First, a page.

Jacob’s prayer doesn’t immediately seem like a prayer. In fact, Jacob’s prayer kind of sounds like negotiating a contract. He says, “if God remains with me, and protects me, and gives me the things I need, then the Eternal one shall be my God. And I’ll give God ten percent of the profit.”
If Jacob were merely bargaining, we couldn’t blame him. The name of this parsha, Vayetzei, means “and he set out,” which implies setting out into a wilderness. He was frightened as he journeyed. And, let’s face it, from time to time, many of us make similar bargains with ourselves or with God when we’re frightened. Some commentators point out that Jacob did not need to make this bargain since God had made a promise to protect him during his dream. But the rabbis of the Midrash Sifrei explain that Jacob’s proclamation isn’t a bargain at all. It’s not even a promise. It’s simply a prayer that God will be with him always. They read his words “the Eternal shall be my God,” as a prayer that he might continue to have a sense of God’s presence in his life. This prayer was a way of expressing outwardly what he had experienced subconsciously while he slept.
At any given moment, each of us are working through dozens of complex emotions, if not more: both feelings that we know are there and ones we can’t yet articulate. And prayer of the Jewish variety — the kind we find in prayer books or projected onto a Zoom screen — gives us a script for expressing parts of ourselves that we might not know how to articulate otherwise. Sometimes that means expressing parts of ourselves that we don’t have much access to at a given time — gratitude, for instance, when we might feel like giving thanks is the last thing we want to do. So the Siddur gives us language to try on. Ideally with some regularity so we’ll be ready to flex the right spiritual muscle at precisely the moment when we need it.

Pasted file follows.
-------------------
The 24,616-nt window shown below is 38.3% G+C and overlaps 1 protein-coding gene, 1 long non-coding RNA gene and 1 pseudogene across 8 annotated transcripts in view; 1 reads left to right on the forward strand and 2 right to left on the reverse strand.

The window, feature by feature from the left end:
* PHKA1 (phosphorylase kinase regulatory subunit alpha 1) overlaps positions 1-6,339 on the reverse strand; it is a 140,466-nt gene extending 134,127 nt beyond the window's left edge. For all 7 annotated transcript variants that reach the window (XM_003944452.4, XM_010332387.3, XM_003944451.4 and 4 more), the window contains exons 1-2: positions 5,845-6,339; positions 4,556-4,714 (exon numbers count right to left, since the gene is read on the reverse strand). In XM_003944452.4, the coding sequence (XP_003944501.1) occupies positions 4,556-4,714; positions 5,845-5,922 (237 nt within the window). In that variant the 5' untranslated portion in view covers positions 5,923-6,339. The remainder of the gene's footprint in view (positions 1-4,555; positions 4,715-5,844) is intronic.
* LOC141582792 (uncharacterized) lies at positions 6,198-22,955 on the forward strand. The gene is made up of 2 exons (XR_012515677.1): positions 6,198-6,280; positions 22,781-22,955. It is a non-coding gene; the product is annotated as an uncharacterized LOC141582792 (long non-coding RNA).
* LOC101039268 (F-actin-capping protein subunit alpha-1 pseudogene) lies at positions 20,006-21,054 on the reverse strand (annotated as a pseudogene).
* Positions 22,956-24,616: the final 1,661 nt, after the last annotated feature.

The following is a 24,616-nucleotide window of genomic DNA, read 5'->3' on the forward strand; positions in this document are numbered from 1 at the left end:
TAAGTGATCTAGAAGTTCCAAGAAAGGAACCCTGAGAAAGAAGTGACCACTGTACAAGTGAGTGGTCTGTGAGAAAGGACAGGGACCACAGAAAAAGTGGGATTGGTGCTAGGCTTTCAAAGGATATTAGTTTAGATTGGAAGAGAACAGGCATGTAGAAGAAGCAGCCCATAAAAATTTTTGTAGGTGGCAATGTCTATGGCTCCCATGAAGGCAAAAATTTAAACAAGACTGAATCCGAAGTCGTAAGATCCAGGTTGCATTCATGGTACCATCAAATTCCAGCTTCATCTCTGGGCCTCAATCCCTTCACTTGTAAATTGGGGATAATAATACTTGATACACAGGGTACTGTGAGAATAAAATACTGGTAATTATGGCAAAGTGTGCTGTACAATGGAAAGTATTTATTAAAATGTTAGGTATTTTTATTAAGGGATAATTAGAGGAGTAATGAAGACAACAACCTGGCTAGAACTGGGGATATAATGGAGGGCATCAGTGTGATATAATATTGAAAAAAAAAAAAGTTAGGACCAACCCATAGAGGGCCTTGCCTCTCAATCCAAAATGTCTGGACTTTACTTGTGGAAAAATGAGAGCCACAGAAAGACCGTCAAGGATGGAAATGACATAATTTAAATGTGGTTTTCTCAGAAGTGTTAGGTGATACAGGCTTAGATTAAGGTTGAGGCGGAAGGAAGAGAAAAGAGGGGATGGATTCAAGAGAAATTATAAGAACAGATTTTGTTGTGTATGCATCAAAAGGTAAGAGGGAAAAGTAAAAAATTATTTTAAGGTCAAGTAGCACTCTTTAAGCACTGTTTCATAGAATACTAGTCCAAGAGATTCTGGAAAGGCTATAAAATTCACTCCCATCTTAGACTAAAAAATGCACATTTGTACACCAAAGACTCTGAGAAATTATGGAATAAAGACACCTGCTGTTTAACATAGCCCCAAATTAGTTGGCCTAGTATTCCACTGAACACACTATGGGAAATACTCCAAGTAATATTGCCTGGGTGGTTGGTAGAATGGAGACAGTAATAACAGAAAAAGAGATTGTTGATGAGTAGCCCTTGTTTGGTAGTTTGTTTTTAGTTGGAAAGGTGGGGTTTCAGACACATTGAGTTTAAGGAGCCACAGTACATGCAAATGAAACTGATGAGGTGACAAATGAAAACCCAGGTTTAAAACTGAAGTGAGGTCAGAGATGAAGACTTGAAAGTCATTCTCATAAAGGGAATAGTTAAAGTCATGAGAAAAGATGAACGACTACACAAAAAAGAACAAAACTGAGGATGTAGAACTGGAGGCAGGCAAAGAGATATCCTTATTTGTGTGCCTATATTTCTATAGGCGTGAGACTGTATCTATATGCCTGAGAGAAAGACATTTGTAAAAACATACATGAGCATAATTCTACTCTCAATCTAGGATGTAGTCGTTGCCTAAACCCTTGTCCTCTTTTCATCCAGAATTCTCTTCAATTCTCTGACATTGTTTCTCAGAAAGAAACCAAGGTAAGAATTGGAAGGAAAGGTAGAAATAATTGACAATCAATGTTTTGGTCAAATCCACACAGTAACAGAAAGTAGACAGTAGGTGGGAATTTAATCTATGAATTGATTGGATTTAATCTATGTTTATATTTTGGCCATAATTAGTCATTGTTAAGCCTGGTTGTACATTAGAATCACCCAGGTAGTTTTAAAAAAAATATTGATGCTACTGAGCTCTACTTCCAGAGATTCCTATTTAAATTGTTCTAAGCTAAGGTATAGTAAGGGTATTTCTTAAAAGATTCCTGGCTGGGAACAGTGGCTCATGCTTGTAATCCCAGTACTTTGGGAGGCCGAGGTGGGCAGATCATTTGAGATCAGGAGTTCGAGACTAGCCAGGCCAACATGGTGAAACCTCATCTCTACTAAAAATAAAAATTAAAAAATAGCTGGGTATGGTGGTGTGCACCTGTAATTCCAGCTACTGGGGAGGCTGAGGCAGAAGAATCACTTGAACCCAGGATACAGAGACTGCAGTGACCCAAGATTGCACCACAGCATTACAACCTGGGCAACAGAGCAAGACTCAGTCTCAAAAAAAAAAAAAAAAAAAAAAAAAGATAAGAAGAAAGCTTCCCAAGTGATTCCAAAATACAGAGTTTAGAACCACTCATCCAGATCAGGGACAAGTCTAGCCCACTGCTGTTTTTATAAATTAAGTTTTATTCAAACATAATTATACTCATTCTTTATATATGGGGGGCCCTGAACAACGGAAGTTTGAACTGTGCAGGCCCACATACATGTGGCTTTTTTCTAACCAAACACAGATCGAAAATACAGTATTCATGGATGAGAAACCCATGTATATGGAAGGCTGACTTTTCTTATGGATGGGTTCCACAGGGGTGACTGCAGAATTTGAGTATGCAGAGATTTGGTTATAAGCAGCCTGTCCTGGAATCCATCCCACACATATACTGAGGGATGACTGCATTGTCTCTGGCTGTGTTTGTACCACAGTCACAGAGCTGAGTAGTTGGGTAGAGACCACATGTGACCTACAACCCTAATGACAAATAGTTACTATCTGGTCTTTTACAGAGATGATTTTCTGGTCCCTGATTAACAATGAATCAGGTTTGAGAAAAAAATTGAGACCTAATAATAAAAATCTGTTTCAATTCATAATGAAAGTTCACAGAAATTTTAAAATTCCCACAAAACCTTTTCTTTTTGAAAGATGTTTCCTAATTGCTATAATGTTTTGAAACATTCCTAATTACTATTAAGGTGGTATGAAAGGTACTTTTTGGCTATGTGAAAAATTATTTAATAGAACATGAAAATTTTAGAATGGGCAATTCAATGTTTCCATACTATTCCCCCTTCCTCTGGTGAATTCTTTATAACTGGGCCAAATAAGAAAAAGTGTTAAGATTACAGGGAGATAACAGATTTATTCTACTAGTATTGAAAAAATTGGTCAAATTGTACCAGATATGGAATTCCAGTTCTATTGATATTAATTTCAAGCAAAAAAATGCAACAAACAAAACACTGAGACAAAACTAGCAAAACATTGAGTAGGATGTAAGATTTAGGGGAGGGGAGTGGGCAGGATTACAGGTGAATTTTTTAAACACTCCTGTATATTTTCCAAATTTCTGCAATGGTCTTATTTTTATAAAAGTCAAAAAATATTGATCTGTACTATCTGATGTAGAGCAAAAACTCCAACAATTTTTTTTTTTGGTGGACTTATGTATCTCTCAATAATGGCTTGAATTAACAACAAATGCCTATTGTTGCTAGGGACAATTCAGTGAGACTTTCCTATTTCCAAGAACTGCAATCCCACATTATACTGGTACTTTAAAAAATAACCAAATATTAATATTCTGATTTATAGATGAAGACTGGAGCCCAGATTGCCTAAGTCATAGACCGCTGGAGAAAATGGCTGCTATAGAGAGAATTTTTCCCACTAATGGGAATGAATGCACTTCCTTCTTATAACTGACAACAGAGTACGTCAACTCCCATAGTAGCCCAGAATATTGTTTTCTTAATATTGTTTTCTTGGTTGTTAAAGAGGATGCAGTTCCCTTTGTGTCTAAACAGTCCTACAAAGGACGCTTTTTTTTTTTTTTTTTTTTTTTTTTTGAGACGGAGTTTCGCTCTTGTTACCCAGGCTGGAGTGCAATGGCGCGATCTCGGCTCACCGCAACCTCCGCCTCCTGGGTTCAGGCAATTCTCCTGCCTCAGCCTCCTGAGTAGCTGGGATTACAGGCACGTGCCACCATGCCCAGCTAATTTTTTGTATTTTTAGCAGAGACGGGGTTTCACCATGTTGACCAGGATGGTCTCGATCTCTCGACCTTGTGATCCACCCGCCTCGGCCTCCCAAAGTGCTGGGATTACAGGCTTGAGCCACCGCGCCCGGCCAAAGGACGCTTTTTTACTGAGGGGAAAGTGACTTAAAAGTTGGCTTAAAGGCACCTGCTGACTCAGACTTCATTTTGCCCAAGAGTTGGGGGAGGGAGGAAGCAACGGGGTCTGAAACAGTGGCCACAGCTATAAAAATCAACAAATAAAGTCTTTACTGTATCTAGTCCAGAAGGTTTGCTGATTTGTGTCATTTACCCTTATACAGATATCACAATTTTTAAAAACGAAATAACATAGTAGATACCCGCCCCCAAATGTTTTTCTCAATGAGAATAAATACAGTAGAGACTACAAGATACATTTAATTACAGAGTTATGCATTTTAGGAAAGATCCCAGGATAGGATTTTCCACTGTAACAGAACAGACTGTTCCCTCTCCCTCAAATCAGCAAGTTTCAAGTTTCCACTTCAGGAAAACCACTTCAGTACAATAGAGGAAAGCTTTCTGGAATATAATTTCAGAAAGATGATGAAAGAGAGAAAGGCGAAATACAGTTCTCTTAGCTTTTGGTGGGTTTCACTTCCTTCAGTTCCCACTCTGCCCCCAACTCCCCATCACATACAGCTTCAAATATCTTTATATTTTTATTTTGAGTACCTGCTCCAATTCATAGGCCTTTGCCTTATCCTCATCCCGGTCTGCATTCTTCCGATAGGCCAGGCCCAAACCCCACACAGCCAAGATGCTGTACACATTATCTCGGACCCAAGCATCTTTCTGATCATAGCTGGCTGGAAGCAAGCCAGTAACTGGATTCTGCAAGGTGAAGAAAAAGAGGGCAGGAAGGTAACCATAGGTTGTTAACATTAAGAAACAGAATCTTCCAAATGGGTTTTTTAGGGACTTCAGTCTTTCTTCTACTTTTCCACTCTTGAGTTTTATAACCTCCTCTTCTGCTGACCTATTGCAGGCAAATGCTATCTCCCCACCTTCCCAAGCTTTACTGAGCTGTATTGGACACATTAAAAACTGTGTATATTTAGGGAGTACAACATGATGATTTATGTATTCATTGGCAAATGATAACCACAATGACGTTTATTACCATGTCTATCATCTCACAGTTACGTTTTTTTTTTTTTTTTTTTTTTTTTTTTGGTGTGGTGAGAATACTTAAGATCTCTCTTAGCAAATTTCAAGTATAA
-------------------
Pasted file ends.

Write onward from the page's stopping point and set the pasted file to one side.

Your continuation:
Abraham Joshua Heschel wrote that, “prayer is not a strategem for occasional use, a refuge to resort to now and then. It is rather like an established residence for the innermost self.”
I love that Heschel refers to prayer as a residence. A place to put it all, where it can live outside of us. Imagining prayer as a residence for the innermost self allows us to see it as a place for expressing things that are within us — whether we can identify them or not. Intriguingly, it is in relationship to Jacob’s prayer that he names the place of his dream, “Beit Elohim,” the residence of God. He calls it a residence, perhaps, because it is the vessel into which he can place his feelings outwardly, through speech. A place where he could move from the subconscious, away from the dream, and give conscious shape to something amorphous inside.
The past eight months have felt a little bit like a dream. A bad dream, at times. Maybe even a good dream, at other times. As we’ve contracted our worlds to our own literal residences, we’ve had to get comfortable with the discomfort of our internal lives. So I think it makes sense why prayer has felt even more meaningful to many of us than it was before. As an action to take with all that stuff swirling inside us. As a way of expressing feelings that we don’t always know what to do with. And, maybe, as a way of responding to all of it hopefully and charitably with the affirmation that somehow, God was in this place and we did not know it.